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HEART DISEASE mortality in the United States has been falling by about 3% per year since the mid-1960s. But the message from the Second International Conference on Preventive Cardiology is: "This is no time to relax."
Two decades ago, the United States had the second highest mortality from coronary heart disease in the world, exceeded only by Finland. Today, the United States ranks 15th in this regard.
During the preventive cardiology conference in Washington, DC, Jeremiah Stamler, MD, Northwestern University Medical School, Chicago, Ill, pointed out that, among men in the United States, there has been a 50% reduction in mortality from coronary heart disease during this period and an even greater reduction in mortality from stroke. Nor is it limited to men, he says: "It is seen in women also, in blacks and whites, across the entire age span from 35 to 84 years."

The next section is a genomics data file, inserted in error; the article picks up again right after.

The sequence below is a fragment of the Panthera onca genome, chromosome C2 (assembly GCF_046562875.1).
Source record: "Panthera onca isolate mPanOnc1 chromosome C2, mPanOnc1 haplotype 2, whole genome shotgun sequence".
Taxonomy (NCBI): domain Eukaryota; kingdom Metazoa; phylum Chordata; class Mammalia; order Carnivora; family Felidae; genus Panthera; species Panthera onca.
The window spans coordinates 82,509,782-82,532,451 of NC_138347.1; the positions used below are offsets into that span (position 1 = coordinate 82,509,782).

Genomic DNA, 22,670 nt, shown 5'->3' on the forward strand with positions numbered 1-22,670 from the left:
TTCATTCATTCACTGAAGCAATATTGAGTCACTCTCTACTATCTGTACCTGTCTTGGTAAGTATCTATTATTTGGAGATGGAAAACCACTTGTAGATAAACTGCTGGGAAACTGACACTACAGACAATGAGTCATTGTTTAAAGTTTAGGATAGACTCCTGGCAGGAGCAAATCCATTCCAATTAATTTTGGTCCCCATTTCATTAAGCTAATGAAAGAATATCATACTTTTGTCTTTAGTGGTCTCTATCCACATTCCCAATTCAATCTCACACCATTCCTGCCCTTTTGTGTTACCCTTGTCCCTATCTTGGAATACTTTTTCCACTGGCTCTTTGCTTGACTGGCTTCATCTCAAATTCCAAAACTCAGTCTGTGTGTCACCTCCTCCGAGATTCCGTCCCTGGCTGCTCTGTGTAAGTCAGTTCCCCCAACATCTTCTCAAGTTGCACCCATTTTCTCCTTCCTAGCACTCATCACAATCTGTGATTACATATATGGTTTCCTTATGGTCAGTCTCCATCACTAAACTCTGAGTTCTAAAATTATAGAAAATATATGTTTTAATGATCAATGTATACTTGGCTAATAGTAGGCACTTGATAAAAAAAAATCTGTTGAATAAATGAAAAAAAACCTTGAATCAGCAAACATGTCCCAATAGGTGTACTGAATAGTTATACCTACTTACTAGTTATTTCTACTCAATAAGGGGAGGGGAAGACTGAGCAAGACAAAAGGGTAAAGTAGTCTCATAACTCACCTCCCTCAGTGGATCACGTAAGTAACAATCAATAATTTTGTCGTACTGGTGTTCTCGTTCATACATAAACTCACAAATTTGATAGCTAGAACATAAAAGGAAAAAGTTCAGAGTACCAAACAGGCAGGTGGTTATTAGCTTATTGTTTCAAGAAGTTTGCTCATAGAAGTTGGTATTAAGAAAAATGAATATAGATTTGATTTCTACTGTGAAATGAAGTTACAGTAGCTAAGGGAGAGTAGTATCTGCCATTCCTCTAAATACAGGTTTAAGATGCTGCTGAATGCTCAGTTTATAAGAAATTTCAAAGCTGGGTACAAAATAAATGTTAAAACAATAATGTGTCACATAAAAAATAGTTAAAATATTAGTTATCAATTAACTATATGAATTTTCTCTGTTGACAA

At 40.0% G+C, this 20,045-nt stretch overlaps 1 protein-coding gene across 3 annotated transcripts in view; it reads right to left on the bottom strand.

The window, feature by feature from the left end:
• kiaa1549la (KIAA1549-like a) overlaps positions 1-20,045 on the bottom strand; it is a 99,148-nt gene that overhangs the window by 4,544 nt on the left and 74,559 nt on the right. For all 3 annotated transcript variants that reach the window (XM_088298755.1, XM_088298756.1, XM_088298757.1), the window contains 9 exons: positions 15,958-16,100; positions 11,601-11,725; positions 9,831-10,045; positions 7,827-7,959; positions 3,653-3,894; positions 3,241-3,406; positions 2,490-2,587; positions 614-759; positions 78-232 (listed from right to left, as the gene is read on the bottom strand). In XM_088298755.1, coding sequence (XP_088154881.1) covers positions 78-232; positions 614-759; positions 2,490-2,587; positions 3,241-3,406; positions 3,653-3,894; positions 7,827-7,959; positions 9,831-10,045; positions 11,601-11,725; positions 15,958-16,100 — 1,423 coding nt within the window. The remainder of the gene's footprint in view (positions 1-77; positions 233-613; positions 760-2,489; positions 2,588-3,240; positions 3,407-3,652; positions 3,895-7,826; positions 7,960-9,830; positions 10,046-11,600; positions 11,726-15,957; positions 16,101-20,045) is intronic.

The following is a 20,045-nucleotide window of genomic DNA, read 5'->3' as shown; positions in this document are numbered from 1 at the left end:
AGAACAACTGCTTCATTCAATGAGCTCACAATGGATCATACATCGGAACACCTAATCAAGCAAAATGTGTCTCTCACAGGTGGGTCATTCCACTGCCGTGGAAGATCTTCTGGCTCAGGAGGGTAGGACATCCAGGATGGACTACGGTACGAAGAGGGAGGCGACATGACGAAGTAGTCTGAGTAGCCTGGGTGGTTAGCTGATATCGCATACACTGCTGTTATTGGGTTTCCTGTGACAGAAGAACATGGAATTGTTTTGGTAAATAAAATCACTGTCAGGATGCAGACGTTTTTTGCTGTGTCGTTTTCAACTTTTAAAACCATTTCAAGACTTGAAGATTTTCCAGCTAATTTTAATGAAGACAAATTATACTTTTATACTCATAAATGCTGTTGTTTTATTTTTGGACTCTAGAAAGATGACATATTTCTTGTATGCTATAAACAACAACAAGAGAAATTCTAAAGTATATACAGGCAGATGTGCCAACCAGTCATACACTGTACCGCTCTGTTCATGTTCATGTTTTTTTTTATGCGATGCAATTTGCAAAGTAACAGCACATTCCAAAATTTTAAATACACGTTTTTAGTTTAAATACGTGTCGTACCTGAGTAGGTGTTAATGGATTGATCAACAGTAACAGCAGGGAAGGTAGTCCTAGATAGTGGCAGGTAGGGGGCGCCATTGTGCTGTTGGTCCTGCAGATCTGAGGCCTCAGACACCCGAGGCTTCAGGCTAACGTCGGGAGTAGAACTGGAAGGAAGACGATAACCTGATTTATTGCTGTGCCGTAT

But heart disease
Marwick C. Preventive Cardiologists Unready to Declare Victory in War Against Coronary Heart Disease. JAMA. 1989;262(11):1432. doi:10.1001/jama.1989.03430110016004
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